Jeremy got back to me first and indicated that he didn’t have anything specific to share, but he indicated he would take the issue to folks (internally) who should know. Shortly after that, Chris tagged Steve Walker (another Microsoftee with superhuman powers) to bring the issue to his attention. Steve told me to file a service request (SR) and that he would escalate that SR right away. So, I filed the service request with supporting screenshots and documentation … and as he had indicated he would, Steve escalated the SR in less than an hour.

In the meantime, I did what I could to get some of my site’s branding back to the way it had been. How did I do that? With the liberal application of the dreaded !important CSS directive in the custom style sheet I had created to go with my master page. The !important directive is definitely not something I use (or even like to go near) on a daily basis, but in this case, I was trying to achieve results with a minimal investment of time and effort. I needed my styling to trump whatever was being laid-down after my style sheet was being processed.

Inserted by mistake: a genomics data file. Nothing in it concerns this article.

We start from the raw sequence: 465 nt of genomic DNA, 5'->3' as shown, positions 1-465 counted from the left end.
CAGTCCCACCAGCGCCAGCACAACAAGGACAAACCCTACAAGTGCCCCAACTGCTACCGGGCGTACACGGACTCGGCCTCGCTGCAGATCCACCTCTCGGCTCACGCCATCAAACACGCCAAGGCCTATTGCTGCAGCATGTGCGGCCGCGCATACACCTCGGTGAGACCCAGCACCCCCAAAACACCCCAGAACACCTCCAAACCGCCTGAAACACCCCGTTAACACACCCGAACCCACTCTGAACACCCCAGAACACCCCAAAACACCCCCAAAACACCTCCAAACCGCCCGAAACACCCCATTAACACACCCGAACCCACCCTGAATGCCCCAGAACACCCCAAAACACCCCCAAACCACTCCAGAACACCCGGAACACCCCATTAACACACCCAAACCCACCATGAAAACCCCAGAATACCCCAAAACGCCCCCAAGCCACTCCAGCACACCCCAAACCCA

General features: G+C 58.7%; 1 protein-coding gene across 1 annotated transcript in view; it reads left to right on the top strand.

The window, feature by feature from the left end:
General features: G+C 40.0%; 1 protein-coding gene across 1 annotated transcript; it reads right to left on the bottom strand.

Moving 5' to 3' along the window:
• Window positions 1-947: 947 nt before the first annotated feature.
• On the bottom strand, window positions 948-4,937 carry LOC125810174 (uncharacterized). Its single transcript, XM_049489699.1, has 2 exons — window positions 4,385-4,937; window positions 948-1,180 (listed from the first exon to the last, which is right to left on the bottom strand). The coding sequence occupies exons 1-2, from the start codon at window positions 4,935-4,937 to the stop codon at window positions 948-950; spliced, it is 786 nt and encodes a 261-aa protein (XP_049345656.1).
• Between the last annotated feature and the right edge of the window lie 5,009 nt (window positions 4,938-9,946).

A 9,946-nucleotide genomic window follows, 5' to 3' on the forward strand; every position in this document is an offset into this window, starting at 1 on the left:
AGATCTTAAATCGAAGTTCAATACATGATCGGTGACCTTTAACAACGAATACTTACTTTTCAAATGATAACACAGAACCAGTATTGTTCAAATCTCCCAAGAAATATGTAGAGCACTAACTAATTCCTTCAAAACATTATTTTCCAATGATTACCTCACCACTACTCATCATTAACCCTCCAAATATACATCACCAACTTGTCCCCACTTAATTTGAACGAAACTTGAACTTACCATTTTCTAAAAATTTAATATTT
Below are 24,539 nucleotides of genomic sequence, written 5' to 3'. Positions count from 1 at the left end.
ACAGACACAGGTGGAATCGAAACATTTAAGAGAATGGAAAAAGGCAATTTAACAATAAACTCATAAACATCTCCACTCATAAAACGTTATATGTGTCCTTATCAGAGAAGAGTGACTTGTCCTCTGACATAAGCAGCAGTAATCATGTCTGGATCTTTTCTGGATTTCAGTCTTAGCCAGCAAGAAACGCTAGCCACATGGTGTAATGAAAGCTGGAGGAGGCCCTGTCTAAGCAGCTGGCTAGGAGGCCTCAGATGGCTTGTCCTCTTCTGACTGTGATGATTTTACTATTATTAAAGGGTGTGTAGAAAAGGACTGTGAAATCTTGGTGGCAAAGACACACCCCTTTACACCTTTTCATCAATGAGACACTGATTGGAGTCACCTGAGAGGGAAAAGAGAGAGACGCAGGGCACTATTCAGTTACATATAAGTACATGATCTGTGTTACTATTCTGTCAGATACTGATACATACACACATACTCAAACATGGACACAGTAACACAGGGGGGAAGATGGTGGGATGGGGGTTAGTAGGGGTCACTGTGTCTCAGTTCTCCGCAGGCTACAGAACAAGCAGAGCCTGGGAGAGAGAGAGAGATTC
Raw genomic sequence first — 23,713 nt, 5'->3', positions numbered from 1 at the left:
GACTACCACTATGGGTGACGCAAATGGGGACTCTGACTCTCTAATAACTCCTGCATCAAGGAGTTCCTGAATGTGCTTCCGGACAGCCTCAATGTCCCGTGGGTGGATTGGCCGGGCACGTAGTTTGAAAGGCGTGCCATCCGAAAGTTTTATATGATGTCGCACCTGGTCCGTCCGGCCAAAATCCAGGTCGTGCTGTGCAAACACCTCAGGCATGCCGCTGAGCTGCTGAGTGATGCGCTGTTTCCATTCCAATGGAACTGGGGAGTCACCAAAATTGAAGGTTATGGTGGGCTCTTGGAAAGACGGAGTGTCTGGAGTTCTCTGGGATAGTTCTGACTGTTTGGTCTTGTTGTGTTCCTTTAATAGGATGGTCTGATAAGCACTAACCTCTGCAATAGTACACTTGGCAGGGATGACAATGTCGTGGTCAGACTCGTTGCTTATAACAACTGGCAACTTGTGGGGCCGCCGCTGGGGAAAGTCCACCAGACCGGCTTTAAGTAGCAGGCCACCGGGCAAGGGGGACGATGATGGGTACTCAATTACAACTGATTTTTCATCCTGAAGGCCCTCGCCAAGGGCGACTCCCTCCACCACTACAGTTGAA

So, What Happened Next?

Following Steve’s escalation, I started working with an extremely approachable escalation engineer named John. John and I exchanged some emails, did a late-night screen-sharing session, and generally looked things up-and-down. John concurred that what we were seeing shouldn’t have been happening, and he mentioned that he had another customer or two that seemed to be having a similar problem. Some tracing in those cases seemed to implicate a recent client-side theming change that had been made and rolled-out.

Analysis Of Styles In Internet Explorer Developer ToolsAn issue with client-side theming “felt” right to me. I had used Internet Explorer’s Developer Tools to do some backtracking into the source of the errant styles that were being applied to my site, and I noticed that the background image was being served from a temporary theme directory on the server. Until I started forcing my styles to override the ones that were being applied (an example of which is shown on the right), the theme styles were trumping my own styles.

John was out for a while, but he came back to me recently with the following explanation. And his explanation makes complete sense: